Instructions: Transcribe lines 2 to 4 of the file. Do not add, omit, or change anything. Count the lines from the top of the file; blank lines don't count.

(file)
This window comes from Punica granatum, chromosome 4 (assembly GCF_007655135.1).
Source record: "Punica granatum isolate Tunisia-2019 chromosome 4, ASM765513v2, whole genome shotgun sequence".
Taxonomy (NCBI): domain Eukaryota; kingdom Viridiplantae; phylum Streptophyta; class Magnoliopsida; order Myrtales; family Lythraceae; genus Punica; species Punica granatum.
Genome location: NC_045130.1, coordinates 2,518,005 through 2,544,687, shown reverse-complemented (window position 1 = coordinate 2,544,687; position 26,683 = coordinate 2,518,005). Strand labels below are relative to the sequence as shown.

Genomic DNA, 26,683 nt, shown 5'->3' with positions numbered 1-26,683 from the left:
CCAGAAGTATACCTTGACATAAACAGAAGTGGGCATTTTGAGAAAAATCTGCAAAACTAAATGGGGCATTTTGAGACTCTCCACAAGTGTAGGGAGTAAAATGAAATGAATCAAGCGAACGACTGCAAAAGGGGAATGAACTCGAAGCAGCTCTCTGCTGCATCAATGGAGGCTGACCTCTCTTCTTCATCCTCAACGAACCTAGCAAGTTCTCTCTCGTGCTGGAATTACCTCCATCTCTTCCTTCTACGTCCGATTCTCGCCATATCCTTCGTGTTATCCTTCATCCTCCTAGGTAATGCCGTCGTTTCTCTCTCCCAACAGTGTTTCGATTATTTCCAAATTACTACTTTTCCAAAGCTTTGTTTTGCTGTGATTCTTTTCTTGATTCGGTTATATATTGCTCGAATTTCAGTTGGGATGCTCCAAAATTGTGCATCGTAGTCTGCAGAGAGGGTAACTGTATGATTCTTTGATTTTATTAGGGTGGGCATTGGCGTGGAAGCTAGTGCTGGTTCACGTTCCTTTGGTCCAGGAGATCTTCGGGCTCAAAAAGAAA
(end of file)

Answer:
Source record: "Punica granatum isolate Tunisia-2019 chromosome 4, ASM765513v2, whole genome shotgun sequence".
Taxonomy (NCBI): domain Eukaryota; kingdom Viridiplantae; phylum Streptophyta; class Magnoliopsida; order Myrtales; family Lythraceae; genus Punica; species Punica granatum.
Genome location: NC_045130.1, coordinates 2,518,005 through 2,544,687, shown reverse-complemented (window position 1 = coordinate 2,544,687; position 26,683 = coordinate 2,518,005). Strand labels below are relative to the sequence as shown.